Phase One of Glendale Narrows Riverwalk Opens, Bringing Recreational Opportunities to the L.A. River | KCET
Phase One of Glendale Narrows Riverwalk Opens, Bringing Recreational Opportunities to the L.A. River
Nature was out to play today at the much anticipated opening of Phase I of Glendale Narrows Riverwalk. A smattering of rain showered guests from local government, community leaders, and neighbors, as cyclists glided, horses pranced, and dogs jumped at the leash.
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"[The Riverwalk] really improves the character of the riverside area," said John Pearson, the park's project manager. "In the past that's just been the back of Disney and Dreamworks lots. There's been graffiti, vandalism and gang activity back there."
What used to be a seedy, insecure lot has now been transformed into a half-mile of recreational area on the north bank of the Los Angeles river, newly lined with native California trees and shrubs. Benches, seating areas and wide-open paths welcome visitors, as well as a public art installation inspired by stop motion. An ornamental fencing depicting scenes from the Los Angeles River fabricated by artist Brett Goldstone delicately encloses this new community treasure.
"I've been waiting so long for this park to open," says resident mother Lea Ubas, who came to the opening with her son. "This is a change for good, especially for families."
The Riverwalk provides generous views of one of the few portions of Los Angeles River not encased in concrete.
As visitors walked by, herons and cormorants swooped, while mallards slipped past just a few feet from them. "It's gorgeous, isn't it?" commented Goldstone, who gazed on the strange juxtaposition of a wild Los Angeles river surrounded by the 5 and 134 freeways.
Eager cyclists came to witness yet another segment of the Los Angeles river become more accessible. "This is nice," said Ricahrd Wedeen of the Los Angeles Wheelmen. "I hope recreational areas like this encourage more people on bicycles."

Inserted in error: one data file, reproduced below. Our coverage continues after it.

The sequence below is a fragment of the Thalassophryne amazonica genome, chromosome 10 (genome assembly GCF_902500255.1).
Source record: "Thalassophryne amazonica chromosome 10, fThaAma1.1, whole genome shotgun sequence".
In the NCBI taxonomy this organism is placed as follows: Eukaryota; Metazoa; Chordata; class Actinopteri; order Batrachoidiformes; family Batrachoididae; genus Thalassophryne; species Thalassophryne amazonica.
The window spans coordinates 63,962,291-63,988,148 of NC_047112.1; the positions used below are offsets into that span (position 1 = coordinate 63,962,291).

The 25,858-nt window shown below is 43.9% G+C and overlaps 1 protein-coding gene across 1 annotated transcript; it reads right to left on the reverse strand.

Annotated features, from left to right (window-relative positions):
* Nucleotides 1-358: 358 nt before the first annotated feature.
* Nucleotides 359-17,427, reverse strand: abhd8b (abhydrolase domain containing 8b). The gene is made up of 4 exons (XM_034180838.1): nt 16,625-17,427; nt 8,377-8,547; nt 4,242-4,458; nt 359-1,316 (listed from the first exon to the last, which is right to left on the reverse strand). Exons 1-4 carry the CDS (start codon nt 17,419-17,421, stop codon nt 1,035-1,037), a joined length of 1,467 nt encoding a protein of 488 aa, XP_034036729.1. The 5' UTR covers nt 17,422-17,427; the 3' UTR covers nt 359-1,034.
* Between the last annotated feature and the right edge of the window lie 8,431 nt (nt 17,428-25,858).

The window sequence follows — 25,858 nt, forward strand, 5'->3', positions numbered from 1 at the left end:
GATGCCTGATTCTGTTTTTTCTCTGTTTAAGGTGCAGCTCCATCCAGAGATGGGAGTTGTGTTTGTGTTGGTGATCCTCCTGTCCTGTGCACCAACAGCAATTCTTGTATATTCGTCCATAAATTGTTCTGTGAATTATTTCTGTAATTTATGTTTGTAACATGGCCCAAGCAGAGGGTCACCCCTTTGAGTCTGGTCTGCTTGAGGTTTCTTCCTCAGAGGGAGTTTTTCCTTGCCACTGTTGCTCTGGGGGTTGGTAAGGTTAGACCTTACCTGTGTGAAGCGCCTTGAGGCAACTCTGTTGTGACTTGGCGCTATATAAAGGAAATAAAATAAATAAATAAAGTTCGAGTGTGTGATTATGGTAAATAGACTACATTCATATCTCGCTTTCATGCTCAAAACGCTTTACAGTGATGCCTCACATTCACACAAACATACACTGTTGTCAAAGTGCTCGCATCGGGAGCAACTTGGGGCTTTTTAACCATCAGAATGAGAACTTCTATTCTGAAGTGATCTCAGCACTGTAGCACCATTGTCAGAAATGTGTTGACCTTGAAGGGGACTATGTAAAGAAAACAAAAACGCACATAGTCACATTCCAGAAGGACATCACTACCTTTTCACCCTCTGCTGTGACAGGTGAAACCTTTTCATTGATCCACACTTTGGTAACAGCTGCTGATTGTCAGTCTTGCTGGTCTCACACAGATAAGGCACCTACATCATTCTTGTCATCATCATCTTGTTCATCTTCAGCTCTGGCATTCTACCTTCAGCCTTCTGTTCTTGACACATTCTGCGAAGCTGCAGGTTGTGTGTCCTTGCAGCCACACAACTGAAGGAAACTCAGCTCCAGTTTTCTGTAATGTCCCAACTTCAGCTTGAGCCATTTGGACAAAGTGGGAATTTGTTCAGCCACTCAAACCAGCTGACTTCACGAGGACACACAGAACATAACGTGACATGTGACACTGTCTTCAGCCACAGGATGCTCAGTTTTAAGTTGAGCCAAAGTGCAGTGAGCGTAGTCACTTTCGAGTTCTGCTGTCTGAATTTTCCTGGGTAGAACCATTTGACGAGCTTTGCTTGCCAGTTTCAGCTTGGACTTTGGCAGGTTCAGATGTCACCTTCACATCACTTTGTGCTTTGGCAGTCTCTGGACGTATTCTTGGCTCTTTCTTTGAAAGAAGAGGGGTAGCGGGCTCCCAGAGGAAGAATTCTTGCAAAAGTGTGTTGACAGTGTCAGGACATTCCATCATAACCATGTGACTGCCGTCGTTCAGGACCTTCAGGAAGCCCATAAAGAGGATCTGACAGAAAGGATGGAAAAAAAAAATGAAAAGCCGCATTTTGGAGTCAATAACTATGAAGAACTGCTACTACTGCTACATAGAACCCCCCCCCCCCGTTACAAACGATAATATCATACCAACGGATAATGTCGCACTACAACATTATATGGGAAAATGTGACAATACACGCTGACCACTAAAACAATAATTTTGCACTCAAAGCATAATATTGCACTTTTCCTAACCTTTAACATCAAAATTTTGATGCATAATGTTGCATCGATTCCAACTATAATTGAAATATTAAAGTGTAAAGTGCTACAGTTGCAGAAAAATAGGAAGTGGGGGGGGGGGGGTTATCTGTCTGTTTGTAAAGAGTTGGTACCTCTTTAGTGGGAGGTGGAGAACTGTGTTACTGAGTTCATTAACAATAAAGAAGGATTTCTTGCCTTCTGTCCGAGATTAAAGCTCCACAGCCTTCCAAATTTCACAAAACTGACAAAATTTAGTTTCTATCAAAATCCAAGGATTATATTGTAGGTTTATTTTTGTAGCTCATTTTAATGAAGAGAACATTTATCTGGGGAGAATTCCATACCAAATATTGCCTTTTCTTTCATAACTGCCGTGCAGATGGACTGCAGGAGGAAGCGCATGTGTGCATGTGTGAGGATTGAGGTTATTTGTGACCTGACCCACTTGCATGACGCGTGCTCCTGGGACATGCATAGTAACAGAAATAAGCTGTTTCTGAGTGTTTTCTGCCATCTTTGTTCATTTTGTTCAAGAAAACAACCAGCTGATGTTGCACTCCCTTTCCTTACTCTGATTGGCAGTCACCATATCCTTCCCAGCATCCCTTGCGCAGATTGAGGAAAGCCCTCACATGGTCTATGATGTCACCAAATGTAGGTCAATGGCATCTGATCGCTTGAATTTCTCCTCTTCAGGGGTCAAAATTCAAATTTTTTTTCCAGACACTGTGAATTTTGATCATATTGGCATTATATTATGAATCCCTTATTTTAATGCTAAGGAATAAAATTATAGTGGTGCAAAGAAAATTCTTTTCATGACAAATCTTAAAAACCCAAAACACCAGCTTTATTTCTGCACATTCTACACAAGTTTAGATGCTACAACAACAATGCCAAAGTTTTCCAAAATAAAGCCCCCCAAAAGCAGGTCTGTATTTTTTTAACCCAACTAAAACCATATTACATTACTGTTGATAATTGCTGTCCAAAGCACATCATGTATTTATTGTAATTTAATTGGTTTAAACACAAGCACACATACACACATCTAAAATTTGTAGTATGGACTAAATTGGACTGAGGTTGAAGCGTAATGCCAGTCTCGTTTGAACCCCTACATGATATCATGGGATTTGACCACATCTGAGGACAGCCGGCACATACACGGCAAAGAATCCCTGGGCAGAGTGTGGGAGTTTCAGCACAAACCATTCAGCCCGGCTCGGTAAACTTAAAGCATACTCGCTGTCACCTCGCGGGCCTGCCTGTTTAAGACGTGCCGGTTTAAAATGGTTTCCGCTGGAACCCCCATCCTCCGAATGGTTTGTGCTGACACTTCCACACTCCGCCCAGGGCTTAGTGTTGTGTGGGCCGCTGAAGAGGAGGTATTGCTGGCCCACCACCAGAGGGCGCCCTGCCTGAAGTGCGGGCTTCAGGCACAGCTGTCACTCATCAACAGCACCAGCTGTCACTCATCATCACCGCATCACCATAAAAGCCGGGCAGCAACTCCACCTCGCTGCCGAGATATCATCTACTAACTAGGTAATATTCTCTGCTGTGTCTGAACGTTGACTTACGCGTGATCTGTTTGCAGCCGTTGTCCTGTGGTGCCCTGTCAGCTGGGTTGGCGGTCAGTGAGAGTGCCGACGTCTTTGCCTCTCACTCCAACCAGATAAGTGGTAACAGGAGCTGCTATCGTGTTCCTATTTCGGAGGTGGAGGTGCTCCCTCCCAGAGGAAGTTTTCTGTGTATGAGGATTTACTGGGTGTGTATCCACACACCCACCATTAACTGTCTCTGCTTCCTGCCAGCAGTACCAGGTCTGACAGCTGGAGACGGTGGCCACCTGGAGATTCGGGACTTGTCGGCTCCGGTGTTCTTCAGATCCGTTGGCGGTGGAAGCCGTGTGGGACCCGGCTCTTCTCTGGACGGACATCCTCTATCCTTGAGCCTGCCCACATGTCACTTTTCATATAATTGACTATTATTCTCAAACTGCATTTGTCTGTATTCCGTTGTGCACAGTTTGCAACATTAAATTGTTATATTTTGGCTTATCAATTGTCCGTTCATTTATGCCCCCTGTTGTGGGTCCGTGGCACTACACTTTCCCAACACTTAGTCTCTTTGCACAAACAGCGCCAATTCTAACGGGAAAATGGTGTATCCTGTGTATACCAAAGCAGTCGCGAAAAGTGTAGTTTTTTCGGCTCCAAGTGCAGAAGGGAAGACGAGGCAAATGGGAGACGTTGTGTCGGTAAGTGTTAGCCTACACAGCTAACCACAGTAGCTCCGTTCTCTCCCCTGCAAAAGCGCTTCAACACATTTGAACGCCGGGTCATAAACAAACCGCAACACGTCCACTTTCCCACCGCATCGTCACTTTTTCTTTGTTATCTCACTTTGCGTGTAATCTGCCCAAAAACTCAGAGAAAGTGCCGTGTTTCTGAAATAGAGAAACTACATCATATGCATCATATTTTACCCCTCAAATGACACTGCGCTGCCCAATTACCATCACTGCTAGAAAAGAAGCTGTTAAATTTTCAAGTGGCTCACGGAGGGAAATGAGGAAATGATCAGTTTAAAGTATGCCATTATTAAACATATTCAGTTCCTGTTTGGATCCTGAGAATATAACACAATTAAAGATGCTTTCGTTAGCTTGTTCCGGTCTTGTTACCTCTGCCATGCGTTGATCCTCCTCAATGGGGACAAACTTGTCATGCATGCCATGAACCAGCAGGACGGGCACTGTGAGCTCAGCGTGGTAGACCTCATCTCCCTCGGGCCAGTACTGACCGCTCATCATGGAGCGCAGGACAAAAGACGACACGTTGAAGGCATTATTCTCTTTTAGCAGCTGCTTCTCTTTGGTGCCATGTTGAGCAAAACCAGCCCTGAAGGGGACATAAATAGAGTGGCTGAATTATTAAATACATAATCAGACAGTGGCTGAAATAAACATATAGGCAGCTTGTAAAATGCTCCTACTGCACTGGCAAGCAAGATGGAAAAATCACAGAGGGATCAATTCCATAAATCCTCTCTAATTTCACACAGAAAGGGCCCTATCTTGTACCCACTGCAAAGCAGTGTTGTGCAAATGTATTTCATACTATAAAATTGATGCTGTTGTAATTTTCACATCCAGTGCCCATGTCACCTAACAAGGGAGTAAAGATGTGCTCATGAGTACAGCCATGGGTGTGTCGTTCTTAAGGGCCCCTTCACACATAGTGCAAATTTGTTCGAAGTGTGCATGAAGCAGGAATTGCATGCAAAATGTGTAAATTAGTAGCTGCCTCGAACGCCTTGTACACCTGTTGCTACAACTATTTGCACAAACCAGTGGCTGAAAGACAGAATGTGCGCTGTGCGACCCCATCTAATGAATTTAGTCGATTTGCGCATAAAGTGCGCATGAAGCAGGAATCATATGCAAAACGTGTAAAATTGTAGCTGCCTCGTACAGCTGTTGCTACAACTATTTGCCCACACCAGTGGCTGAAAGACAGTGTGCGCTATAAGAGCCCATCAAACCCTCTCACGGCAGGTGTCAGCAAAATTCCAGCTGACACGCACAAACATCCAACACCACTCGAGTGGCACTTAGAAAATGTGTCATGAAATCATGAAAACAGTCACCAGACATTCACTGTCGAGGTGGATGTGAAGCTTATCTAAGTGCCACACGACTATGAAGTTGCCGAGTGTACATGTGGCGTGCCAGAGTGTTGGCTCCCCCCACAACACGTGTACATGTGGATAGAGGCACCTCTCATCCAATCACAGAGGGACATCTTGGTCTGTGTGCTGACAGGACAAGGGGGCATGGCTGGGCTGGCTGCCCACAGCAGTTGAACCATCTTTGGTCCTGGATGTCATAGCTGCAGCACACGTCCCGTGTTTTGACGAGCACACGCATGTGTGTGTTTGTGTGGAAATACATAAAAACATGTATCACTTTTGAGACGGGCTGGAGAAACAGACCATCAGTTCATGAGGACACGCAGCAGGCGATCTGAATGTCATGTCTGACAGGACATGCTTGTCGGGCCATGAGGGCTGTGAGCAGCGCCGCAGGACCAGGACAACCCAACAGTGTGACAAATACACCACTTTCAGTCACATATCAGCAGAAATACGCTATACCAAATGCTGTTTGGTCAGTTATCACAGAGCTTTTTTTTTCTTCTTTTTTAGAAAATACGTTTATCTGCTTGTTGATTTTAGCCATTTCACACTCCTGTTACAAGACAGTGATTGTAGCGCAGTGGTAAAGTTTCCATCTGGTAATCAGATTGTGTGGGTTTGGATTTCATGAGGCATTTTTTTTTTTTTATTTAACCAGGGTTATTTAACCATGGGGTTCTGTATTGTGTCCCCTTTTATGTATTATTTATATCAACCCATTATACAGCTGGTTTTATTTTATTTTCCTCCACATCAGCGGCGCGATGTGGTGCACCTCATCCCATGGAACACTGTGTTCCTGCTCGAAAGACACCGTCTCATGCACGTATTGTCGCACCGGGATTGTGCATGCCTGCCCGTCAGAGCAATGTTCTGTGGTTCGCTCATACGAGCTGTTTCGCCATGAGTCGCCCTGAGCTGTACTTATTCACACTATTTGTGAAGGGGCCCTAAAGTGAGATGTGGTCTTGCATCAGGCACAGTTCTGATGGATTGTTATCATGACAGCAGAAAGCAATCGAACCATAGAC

Perhaps one of the greatest boons the Riverwalk offers the neighborhood is its refreshed equestrian facilities. "The entire neighborhood adjacent to the Riverwalk is an equestrian overlay zone," said Pearson. "They had no place to turn out or ride the horses except the city streets." Now, equestrian homeowners have a facility that allows them to exercise their horses before heading out to Griffith Park.
A negotiated easement between the 1960s apartment complex also made access to the equestrian facility possible. The city hopes such increased facilities would only strengthen Glendale's equestrian community, a sentiment Glendale councilwoman Laura Friedman emphasized by riding a horse through the Riverwalk's gates.
"There used to be triple the homeowners with horses around here," said Alison Dyer, who lives down the street from the Riverwalk, "I hope this would convince more horse owners to move here."
Not everyone wishes to be more conspicuous, however. BJ Kincler was decidedly lukewarm about the grand opening. "This is going to open the park to more people and there's enough that come down here already looking for horses to rent or getting turned around." Kincler is waiting to see how the dust settles before making her final pronouncement on the park.
In a few years, even more change will come to the area. "When all of this is complete, it will be the longest bike path and recreational area in the United States," proudly announced Glendale mayor Frank Quintero.
The city's next challenge is to complete Phase II and III of the Riverwalk. Much of Phase II has been built during the construction of the Fairmont Avenue flyover extension and, with the $475,000 in Measure R funding and a just-announced $975,000 from Proposition 84, the city already has enough in its coffers to finish construction within the next two years. When complete, Phase I and II combined would make Glendale the only city along the Los Angeles River whose whole riverfront is dedicated to recreation.
Funding for Phase III is still limited to $600,000 of Measure R money for preliminary engineering. The city plans to have two bridges built, one across the Los Angeles river into Griffith Park and another across the Verdugo Wash into Atwater Village. Such a project would "probably be in excess of $5,000,000," estimates Pearson. The cost would vary depending on the location and specific criteria determined for the bridges.
Once the Bob Baker team realized that they were going to be closed for more than a few weeks, they switched gears. They concentrated their efforts on spreading their special kind of joy amid uncertainty.
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